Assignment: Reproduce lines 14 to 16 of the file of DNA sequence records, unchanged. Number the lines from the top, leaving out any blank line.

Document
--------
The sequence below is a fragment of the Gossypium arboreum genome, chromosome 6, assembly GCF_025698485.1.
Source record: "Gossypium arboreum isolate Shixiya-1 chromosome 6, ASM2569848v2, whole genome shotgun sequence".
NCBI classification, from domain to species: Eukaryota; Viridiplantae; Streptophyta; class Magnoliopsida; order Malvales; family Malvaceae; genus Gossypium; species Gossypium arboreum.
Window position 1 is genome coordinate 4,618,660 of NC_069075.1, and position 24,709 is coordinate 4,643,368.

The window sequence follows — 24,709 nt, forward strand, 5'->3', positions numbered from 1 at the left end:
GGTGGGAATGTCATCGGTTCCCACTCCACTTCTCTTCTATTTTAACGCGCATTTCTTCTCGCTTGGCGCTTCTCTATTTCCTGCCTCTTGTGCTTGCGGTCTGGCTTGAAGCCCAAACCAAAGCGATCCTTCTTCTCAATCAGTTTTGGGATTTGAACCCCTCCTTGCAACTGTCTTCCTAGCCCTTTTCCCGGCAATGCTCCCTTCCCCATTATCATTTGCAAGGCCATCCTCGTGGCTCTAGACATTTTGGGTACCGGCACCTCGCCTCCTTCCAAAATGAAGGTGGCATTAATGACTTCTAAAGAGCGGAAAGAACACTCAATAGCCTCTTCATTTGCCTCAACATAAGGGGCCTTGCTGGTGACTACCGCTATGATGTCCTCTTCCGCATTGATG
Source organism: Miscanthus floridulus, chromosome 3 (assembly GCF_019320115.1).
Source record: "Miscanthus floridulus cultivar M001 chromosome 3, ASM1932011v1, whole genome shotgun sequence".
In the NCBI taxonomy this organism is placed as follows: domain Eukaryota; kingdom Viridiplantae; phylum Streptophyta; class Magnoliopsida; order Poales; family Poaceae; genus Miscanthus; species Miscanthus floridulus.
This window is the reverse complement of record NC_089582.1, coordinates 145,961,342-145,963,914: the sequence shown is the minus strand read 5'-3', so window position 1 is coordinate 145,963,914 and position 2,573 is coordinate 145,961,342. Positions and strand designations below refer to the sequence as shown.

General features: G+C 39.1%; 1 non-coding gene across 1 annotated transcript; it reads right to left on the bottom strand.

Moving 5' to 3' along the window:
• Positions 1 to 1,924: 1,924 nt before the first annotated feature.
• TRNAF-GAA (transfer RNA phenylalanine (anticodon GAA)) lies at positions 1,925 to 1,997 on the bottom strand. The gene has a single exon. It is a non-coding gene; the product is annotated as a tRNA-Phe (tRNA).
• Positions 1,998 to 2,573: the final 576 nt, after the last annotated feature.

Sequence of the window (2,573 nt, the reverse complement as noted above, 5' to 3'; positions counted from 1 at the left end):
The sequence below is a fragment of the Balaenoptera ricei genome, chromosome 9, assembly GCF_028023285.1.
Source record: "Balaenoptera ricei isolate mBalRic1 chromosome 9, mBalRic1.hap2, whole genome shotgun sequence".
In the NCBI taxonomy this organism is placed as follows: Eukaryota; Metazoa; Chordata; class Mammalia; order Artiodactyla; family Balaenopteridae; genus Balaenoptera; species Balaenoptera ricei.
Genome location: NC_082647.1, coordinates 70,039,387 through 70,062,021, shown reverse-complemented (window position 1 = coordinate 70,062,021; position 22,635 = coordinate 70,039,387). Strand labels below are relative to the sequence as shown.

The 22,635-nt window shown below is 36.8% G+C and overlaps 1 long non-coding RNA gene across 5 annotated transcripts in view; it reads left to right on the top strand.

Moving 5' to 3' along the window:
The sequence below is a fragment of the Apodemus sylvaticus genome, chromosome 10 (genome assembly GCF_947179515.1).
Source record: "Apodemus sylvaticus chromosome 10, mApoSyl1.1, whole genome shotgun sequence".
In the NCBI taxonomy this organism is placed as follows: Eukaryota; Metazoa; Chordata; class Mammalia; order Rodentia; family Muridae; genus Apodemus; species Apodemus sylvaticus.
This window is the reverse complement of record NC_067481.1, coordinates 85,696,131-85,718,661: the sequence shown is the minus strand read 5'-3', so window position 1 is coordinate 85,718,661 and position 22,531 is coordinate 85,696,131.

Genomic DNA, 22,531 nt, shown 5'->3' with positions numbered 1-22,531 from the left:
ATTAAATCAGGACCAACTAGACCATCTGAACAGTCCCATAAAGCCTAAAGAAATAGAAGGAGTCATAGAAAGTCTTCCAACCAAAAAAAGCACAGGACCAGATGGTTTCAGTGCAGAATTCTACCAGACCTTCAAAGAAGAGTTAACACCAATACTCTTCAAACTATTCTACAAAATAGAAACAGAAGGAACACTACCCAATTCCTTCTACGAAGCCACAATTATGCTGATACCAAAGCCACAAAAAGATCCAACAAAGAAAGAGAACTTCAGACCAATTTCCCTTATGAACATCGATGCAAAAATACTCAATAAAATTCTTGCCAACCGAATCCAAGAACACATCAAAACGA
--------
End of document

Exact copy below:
• TRNAF-GAA (transfer RNA phenylalanine (anticodon GAA)) lies at positions 1,925 to 1,997 on the bottom strand. The gene has a single exon. It is a non-coding gene; the product is annotated as a tRNA-Phe (tRNA).
• Positions 1,998 to 2,573: the final 576 nt, after the last annotated feature.

Sequence of the window (2,573 nt, the reverse complement as noted above, 5' to 3'; positions counted from 1 at the left end):